Italian culture and history: Padua and Its Patron Saint
- WTI Magazine #127 May 16, 2020
The city of Padua is inextricably linked to the figure of St. Anthony, a Franciscan friar of the thirteenth century, venerated all over the world and patron of the city itself. Strenuous defender of Catholic doctrine, he fought the Cathar heresy, especially in France, with great energy and considerable success.
He moved to Padua, where he died aged 36, and, due to the miracles attributed to him, he was canonized less then one year after his death by Pope Gregory IX. His relics are preserved in the little church of Santa Maria Mater Domini, next to the monastery he founded in 1229. This church represents the nucleus from which started the construction of the actual Basilica of St. Anthony that now includes it as Chapel of the Black Madonna. The building of the Basilica began in 1200, but renovations and changes to the structure continued throughout the 20th century.
The main feature of the Basilica of St. Anthony of Padua is the harmonization of different architectural styles: in fact the facade is Romanesque, the spurs have Gothic arches, domes are Byzantine, while the two twin bell towers resemble Arab minarets. The high altar is of undisputed value and it was made by Donatello in the mid-15th Century. The main altar, which has lost its original architectural features, is characterized by numerous bronze sculptures, among them seven statues and 22 reliefs. The most important relief is the The Entombment of Christ, the only one that is not in bronze, but in limestone partly burnished with polychrome inserts.
Among the places of great interest we can include the Chapel of the Holy Sacrament. This is the first chapel the visitors can find on the right aisle, it has a squared shape, with four columns at the corners. It preserves the Eucharist. It is also known as Chapel of Gattamelata, because the family of the commander Erasmo da Narni (nicknamed Gattamelata) commissioned the its building in order to place there the commander's tomb, which can be seen in the left wall. The chapel in Gothic style, was completed in 1458, but suffered several changes throughout the centuries.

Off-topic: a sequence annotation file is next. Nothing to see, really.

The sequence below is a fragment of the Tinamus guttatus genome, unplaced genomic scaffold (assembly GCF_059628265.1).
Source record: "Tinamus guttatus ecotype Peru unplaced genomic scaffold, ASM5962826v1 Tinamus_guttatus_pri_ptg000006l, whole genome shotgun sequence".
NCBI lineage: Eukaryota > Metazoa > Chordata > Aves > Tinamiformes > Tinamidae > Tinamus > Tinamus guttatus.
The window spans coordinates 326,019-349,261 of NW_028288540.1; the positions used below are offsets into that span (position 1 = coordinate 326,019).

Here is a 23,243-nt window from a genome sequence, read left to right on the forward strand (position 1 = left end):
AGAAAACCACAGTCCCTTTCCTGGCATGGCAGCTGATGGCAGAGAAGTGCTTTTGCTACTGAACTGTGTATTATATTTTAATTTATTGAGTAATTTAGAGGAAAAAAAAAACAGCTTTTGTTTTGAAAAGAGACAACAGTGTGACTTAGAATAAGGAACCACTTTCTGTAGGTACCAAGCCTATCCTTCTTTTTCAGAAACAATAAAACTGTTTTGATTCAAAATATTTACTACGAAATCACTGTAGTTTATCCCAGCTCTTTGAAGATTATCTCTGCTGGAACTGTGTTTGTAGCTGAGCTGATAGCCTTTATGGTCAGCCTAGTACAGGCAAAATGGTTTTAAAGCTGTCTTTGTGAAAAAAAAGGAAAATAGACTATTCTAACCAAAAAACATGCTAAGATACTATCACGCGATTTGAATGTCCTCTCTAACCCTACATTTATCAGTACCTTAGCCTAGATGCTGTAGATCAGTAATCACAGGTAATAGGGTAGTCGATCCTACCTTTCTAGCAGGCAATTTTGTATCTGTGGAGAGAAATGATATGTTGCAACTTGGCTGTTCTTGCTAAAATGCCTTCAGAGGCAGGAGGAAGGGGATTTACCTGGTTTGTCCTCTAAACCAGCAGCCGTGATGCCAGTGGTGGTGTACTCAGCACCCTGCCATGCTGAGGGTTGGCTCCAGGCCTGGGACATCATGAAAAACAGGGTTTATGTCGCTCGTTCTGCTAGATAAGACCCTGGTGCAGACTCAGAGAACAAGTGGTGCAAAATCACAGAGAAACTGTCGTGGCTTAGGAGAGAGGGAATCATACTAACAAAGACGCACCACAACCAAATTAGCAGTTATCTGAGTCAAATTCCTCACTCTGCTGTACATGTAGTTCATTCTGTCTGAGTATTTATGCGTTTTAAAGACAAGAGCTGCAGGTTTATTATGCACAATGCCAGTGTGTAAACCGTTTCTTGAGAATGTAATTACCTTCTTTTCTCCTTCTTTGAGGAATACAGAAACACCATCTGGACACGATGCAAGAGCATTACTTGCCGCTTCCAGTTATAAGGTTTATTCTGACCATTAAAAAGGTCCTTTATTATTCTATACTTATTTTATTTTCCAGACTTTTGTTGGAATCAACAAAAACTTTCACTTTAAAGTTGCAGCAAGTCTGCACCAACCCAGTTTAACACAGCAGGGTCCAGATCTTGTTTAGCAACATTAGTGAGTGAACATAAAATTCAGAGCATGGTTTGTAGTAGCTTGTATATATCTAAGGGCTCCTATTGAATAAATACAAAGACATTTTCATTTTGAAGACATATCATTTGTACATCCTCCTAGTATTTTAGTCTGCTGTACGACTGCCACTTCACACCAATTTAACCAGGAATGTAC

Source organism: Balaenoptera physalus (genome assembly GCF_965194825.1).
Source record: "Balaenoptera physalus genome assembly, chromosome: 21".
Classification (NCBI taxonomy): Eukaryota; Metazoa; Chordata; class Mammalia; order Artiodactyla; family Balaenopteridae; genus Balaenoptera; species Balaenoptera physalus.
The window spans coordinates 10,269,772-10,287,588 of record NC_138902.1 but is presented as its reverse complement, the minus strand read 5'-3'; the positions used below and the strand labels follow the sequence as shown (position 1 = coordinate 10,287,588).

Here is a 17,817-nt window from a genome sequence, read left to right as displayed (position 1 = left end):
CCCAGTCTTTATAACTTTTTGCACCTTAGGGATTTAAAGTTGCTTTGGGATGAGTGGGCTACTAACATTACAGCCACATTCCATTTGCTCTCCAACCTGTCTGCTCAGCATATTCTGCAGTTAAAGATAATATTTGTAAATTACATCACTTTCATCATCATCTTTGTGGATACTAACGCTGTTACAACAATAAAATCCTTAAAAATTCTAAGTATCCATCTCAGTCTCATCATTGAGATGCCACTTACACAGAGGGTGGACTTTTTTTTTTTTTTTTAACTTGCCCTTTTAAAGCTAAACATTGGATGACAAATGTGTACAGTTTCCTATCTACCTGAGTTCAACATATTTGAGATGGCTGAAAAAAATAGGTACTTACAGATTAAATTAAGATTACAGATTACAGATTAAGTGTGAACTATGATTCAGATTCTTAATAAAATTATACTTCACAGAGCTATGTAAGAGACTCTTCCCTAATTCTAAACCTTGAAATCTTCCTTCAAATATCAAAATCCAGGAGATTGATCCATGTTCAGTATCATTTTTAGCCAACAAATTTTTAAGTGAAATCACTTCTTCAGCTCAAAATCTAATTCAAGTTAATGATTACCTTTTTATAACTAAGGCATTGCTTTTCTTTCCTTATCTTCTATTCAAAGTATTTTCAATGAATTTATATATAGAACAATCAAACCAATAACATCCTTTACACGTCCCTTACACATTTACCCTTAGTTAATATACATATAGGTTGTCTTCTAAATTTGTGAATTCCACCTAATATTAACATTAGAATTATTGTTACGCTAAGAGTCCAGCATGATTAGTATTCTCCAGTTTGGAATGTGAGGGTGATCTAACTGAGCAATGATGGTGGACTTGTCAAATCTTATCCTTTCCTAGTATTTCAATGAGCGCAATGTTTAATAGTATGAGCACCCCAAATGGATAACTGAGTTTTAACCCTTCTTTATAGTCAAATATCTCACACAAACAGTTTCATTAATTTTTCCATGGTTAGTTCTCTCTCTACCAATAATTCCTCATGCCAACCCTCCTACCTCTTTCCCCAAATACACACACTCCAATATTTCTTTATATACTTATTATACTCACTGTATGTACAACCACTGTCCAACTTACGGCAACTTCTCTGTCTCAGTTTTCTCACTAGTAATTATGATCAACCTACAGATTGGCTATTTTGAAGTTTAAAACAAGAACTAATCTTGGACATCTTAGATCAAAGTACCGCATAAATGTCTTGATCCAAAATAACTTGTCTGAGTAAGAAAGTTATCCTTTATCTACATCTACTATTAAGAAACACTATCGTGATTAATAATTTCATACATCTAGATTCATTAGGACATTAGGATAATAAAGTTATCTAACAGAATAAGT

Continuing along the right aisle, there is the transept of the Chapel of St. James and San Felice. Built in Gothic style in the 70s of the fourteenth century, the chapel was originally dedicated to St. James. However in 1503 there were also transferred the relics of San Felice. Many frescoes, among them Zevio Altichiero masterpiece “The Crucifixion”, attract visitor's attention. Continuing on the left it is possible to reach the first chapel of the ambulatory: The Chapel of Blessings, with attractive frescoes by Pietro Annigoni.
Over the centre of the ambulatory, the visitor will reach the Baroque Chapel of the Treasury, built by sculptor Filippo Parodi and containing many relics, including those of the Saint, gifts of gratitude or devotion offered by illustrious pilgrims as well as liturgical ornaments. To the north is the Chapel of Luca Belludi Beato, containing his tomb, who has been the successor of St. Anthony.
This Chapel also known from the beginning as the "Ark" is the work of Tiziano Aspetti. The altar has three statues: the St. Anthony's one is at the centre, flanked by that of St. Bonaventura and St. Louis of Toulouse.
The tour ends with a visit to the beautiful cloisters in the Basilica, starting from the Cloister of the Novices. Constructed in the 15th Century in Gothic style it offers a splendid view of the Basilica.
Magnolia Courtyard: so called because of the great and beautiful magnolia tree planted in the middle of the nineteenth century cloister.
The General's Cloister: also in the Gothic style, to which the rooms of the Ministers General overlook. On the west side is housed the Anthony Exhibition.
Cloister of Blessed Luca Belludi: spectacular Gothic cloister, whose present form dates back to the late fifteenth century.